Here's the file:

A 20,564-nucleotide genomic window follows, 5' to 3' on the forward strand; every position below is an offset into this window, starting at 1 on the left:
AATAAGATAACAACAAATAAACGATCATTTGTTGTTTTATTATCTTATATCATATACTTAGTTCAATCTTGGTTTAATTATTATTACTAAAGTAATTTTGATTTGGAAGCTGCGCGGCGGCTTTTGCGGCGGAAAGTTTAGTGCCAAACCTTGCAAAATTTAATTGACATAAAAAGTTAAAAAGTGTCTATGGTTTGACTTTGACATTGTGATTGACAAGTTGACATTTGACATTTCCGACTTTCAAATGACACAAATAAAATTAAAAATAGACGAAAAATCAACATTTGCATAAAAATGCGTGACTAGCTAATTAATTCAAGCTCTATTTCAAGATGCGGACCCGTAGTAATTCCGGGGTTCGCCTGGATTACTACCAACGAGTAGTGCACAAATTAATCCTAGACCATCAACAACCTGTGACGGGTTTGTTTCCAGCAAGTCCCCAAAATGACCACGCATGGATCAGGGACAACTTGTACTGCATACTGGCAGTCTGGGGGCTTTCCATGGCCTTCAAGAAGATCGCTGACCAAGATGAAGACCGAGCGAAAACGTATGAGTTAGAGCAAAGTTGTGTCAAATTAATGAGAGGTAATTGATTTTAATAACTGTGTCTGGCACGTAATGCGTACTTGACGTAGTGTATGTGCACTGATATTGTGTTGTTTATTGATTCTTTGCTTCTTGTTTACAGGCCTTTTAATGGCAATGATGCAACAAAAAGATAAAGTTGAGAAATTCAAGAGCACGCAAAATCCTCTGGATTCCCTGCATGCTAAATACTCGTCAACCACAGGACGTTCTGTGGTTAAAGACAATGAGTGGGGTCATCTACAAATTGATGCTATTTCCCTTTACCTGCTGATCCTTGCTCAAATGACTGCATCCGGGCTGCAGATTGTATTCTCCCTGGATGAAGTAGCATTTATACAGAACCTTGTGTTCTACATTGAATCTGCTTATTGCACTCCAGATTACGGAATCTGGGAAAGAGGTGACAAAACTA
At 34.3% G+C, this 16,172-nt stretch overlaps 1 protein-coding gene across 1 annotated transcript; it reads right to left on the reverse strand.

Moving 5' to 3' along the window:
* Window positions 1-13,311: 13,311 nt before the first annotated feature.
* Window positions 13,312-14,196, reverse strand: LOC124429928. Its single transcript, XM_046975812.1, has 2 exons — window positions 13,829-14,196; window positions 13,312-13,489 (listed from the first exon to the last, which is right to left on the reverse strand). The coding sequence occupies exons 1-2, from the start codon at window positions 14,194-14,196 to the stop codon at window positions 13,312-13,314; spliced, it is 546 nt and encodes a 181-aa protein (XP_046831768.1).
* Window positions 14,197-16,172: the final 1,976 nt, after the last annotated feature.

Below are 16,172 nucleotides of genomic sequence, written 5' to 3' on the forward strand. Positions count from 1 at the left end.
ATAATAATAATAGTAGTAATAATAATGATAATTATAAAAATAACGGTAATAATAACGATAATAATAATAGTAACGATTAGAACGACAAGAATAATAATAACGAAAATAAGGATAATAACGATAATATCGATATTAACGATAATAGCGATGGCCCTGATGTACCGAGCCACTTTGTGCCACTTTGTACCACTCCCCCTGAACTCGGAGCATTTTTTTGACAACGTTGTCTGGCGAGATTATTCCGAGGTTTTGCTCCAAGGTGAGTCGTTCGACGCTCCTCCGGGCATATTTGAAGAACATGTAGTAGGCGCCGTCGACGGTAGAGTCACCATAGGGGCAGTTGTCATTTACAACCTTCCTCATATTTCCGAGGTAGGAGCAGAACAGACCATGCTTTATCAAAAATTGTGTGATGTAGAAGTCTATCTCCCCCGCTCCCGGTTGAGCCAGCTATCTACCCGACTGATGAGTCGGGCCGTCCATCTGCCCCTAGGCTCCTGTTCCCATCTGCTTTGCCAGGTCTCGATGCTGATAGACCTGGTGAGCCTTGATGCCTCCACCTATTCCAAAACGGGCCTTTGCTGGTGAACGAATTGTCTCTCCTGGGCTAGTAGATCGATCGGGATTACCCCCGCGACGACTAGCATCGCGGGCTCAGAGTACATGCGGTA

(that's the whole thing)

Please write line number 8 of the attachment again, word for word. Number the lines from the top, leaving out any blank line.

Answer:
Below are 16,172 nucleotides of genomic sequence, written 5' to 3' on the forward strand. Positions count from 1 at the left end.